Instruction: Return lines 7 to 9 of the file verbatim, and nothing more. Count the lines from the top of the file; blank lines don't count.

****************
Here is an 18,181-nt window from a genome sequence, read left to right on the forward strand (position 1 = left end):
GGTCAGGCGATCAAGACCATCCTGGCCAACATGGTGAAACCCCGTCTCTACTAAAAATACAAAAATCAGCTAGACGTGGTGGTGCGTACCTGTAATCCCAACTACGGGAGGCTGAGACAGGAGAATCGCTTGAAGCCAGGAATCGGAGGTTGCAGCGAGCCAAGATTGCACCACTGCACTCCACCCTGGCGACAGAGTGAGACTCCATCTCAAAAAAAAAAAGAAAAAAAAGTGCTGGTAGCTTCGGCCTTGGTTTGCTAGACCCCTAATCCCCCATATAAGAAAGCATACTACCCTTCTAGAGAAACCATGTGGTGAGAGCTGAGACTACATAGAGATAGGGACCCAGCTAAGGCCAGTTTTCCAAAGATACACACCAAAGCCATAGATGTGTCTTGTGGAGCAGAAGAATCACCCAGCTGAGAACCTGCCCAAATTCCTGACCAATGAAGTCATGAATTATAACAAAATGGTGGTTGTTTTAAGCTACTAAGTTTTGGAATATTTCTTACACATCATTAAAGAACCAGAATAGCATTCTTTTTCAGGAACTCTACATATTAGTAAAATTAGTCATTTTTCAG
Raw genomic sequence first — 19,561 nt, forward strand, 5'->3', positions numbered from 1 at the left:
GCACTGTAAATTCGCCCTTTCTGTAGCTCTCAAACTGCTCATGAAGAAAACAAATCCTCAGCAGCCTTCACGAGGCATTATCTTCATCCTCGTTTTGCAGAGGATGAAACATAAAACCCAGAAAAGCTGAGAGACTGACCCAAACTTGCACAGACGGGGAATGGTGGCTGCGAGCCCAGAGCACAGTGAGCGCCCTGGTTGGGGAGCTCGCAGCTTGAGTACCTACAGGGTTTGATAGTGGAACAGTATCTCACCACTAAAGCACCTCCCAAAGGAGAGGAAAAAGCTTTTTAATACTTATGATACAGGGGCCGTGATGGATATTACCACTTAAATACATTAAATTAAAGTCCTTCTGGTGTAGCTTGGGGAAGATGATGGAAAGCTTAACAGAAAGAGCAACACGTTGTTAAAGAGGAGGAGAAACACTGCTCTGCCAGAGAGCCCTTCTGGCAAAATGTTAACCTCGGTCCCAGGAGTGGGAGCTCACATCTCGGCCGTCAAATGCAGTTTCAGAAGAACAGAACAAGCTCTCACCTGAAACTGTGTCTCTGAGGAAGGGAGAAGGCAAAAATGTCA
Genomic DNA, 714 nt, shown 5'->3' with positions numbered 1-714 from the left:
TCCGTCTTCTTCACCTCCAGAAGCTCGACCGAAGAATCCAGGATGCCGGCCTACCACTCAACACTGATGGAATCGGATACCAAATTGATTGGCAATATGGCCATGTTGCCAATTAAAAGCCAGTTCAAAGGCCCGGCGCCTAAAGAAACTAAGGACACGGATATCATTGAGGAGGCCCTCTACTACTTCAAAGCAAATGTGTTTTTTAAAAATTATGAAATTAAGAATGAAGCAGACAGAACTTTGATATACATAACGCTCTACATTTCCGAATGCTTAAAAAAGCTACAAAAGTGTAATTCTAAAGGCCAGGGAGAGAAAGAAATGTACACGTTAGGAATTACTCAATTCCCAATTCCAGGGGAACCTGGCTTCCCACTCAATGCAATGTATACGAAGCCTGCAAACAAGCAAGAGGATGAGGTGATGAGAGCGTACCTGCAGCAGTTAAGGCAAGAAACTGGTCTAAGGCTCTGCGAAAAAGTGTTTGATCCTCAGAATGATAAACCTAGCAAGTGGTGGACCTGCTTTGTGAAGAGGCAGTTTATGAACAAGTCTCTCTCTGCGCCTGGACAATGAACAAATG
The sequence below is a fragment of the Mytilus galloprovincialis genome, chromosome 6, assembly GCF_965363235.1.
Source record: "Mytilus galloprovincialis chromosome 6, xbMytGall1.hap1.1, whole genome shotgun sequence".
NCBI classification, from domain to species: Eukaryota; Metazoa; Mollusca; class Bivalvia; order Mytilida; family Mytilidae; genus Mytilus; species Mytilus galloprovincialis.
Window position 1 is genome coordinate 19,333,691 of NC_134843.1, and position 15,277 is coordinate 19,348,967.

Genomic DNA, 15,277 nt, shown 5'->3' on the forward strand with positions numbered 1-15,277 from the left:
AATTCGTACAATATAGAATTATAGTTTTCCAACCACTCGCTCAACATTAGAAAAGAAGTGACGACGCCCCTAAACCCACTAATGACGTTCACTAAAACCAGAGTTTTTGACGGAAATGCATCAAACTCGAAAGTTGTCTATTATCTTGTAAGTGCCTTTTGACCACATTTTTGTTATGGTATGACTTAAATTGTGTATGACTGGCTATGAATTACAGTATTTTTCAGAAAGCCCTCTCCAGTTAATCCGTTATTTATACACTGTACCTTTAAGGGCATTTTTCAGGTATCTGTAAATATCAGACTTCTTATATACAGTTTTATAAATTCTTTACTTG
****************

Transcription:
The sequence below is a fragment of the Mytilus galloprovincialis genome, chromosome 6, assembly GCF_965363235.1.
Source record: "Mytilus galloprovincialis chromosome 6, xbMytGall1.hap1.1, whole genome shotgun sequence".
NCBI classification, from domain to species: Eukaryota; Metazoa; Mollusca; class Bivalvia; order Mytilida; family Mytilidae; genus Mytilus; species Mytilus galloprovincialis.